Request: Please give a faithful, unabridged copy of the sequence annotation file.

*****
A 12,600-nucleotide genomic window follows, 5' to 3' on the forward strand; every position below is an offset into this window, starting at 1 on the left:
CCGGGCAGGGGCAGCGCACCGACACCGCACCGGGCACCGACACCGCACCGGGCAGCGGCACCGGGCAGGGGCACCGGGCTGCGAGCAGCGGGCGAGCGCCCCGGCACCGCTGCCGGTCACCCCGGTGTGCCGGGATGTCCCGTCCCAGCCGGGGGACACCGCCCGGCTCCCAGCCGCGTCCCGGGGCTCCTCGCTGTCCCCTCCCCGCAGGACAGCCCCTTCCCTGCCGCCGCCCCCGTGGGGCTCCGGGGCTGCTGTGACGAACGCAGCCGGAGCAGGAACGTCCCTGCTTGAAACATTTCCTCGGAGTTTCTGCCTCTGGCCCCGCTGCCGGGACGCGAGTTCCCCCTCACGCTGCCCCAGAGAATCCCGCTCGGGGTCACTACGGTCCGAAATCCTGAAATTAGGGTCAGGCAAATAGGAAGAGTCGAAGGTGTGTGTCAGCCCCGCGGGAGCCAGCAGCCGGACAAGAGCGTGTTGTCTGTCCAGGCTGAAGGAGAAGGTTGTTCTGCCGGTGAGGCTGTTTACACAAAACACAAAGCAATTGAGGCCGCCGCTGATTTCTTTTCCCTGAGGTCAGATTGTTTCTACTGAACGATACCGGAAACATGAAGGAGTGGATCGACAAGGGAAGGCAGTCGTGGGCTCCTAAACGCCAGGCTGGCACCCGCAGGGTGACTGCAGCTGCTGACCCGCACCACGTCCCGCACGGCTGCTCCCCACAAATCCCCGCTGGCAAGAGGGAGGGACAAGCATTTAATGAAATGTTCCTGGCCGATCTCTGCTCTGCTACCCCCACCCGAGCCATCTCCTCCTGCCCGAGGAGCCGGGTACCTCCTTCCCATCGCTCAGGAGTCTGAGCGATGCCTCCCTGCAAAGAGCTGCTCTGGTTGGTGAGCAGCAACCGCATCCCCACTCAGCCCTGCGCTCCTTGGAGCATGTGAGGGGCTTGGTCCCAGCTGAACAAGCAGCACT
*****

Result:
A 12,600-nucleotide genomic window follows, 5' to 3' on the forward strand; every position below is an offset into this window, starting at 1 on the left:
CCGGGCAGGGGCAGCGCACCGACACCGCACCGGGCACCGACACCGCACCGGGCAGCGGCACCGGGCAGGGGCACCGGGCTGCGAGCAGCGGGCGAGCGCCCCGGCACCGCTGCCGGTCACCCCGGTGTGCCGGGATGTCCCGTCCCAGCCGGGGGACACCGCCCGGCTCCCAGCCGCGTCCCGGGGCTCCTCGCTGTCCCCTCCCCGCAGGACAGCCCCTTCCCTGCCGCCGCCCCCGTGGGGCTCCGGGGCTGCTGTGACGAACGCAGCCGGAGCAGGAACGTCCCTGCTTGAAACATTTCCTCGGAGTTTCTGCCTCTGGCCCCGCTGCCGGGACGCGAGTTCCCCCTCACGCTGCCCCAGAGAATCCCGCTCGGGGTCACTACGGTCCGAAATCCTGAAATTAGGGTCAGGCAAATAGGAAGAGTCGAAGGTGTGTGTCAGCCCCGCGGGAGCCAGCAGCCGGACAAGAGCGTGTTGTCTGTCCAGGCTGAAGGAGAAGGTTGTTCTGCCGGTGAGGCTGTTTACACAAAACACAAAGCAATTGAGGCCGCCGCTGATTTCTTTTCCCTGAGGTCAGATTGTTTCTACTGAACGATACCGGAAACATGAAGGAGTGGATCGACAAGGGAAGGCAGTCGTGGGCTCCTAAACGCCAGGCTGGCACCCGCAGGGTGACTGCAGCTGCTGACCCGCACCACGTCCCGCACGGCTGCTCCCCACAAATCCCCGCTGGCAAGAGGGAGGGACAAGCATTTAATGAAATGTTCCTGGCCGATCTCTGCTCTGCTACCCCCACCCGAGCCATCTCCTCCTGCCCGAGGAGCCGGGTACCTCCTTCCCATCGCTCAGGAGTCTGAGCGATGCCTCCCTGCAAAGAGCTGCTCTGGTTGGTGAGCAGCAACCGCATCCCCACTCAGCCCTGCGCTCCTTGGAGCATGTGAGGGGCTTGGTCCCAGCTGAACAAGCAGCACT